As a surgeon, I commonly get asked by family, friends, and patients why I chose to work in rural America. I get it; why work in rural America if I live in a big city in the USA?
Here is my deal… I live in a large city with three professional sports teams, plenty of outdoor activities, and great food… yet I don’t want to work there. I prefer to keep my professional life separate from my personal life. Thus, I choose to live in one city and travel to work in another. I am happier this way and have found an outstanding work-life balance.
For some, this may seem wild, but why? I love traveling to rural America to practice medicine!
Why would I choose to work in a community where I don’t live full-time? Because I have found rural America to be a pleasant place to practice medicine without the stressors of medicine in more significant, busier cities. This blog provides ten reasons why I choose to work in rural America and why you might also want to consider doing it.
- The staff gives a sh*t. Much of the hospital’s staff grew up in the surrounding area and cared about their local communities. To them, it’s more than just a job; it’s a way to care for their fellow man (or woman). I often hear from operating room staff how they know my surgical patients from high school or the local grocery store. The staff cares about these people and wants to see them do well, which makes it easier to practice medicine (and do surgery).
- Great patient population. Some of the best people to treat are found in rural America. What I have discovered about rural America is that these folks want to be treated locally rather than traveling to bigger cities. They appreciate the physicians who can treat them locally rather than traveling three hours to a more extensive facility. More so, folks in rural America have more reasonable expectations about their medical care, making it easier to practice medicine.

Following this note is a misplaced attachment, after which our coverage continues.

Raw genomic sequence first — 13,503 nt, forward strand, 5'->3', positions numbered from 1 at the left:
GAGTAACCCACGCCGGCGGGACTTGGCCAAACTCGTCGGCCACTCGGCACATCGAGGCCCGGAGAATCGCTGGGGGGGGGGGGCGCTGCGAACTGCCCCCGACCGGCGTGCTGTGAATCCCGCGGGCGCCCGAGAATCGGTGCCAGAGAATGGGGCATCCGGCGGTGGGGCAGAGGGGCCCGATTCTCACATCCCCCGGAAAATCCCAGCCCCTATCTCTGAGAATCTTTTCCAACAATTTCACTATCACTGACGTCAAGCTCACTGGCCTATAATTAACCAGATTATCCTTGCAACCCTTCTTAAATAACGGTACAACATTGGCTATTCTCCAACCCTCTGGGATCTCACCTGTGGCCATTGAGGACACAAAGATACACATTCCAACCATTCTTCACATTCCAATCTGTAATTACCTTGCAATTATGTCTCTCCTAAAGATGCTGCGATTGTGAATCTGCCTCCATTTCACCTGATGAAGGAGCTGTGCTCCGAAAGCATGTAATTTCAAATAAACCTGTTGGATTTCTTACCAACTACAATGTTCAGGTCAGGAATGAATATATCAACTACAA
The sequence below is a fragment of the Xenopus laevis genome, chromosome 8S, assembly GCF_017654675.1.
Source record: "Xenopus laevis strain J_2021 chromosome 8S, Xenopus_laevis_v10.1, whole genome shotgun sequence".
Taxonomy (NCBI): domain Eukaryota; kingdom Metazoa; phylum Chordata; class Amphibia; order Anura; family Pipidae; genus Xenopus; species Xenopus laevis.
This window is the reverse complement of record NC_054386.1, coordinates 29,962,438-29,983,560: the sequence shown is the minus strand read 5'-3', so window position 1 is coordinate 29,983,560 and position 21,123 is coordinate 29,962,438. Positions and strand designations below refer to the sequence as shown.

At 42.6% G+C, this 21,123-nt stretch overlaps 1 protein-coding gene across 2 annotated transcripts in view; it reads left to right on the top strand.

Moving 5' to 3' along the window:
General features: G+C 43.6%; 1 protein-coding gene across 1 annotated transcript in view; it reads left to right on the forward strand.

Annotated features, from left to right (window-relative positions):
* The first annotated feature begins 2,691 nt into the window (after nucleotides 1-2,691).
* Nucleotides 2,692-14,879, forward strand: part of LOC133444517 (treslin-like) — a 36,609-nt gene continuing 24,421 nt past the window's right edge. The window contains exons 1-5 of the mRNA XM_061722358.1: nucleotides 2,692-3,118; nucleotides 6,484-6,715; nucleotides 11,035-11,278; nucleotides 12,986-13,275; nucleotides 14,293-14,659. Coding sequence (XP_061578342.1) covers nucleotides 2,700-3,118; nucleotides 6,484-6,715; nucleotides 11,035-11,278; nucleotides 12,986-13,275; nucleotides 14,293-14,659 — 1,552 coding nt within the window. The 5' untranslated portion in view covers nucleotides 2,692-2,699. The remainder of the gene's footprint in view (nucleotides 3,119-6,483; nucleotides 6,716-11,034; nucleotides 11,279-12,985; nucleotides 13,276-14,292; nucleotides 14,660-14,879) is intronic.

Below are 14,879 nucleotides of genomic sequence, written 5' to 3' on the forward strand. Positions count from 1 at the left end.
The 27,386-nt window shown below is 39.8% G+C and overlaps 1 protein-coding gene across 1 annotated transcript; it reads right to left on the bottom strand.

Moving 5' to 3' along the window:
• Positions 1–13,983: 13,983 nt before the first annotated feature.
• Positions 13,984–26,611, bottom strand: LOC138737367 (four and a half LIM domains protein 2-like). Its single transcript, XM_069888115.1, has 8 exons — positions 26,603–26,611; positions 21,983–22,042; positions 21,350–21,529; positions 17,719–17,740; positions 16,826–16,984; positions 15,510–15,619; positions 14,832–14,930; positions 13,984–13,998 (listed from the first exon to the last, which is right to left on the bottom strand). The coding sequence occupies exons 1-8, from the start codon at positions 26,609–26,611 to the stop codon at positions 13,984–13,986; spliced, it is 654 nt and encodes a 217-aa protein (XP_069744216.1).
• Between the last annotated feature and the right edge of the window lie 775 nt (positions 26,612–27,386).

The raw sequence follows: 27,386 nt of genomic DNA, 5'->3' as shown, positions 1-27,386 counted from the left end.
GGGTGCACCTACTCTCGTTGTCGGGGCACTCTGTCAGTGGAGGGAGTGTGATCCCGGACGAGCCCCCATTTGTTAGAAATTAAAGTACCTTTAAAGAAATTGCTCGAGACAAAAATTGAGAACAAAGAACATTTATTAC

- Patient families are more involved. In rural America, more families are present to speak with physicians. Practicing medicine is more manageable when I have a family to talk with in person rather than tracking them down by phone.
- Administrators are accessible. Unlike larger healthcare systems in big cities, many of these rural hospitals have administrators who are easily accessible to address your patient concerns. Many of these administrators grew up in these small communities and recognized the value of physicians in the area.
- Slower pace. I am not trying to say that hospitals in rural America run at “Forest Gump-like” speed, but the urgency and bustle seen at more extensive facilities is not always there. Working at a slower pace might not be something you are accustomed to, but you can certainly get used to it.
- Collegiality and culture. Physicians in rural America emphasize getting to know each other and playing well together- something only sometimes seen at larger, busier facilities.
- Physician Lounges. I am still looking for a facility in rural America that does not offer an excellent physician lounge for physicians to eat and socialize with one another.
- Less stress. Rural facilities make more effort to accommodate physicians to lessen their stress and improve their work-life balance.
- Good pay. Let’s face it: medicine is not an altruistic profession. We may love medicine, but most would not do it for free. It’s good to be paid well!
- Smaller hospitals. Big hospitals are fun, but who said I wanted to get 10,000 steps in during my workday? I prefer smaller hospitals where everything is close by.
Rural America provides physicians with a unique opportunity to make a real difference in people’s lives. Physicians who work in rural areas can often build close relationships with their patients, staff, colleagues, and administrators, which can be incredibly rewarding. For all of these reasons and more, physicians should seriously consider working in rural America like me!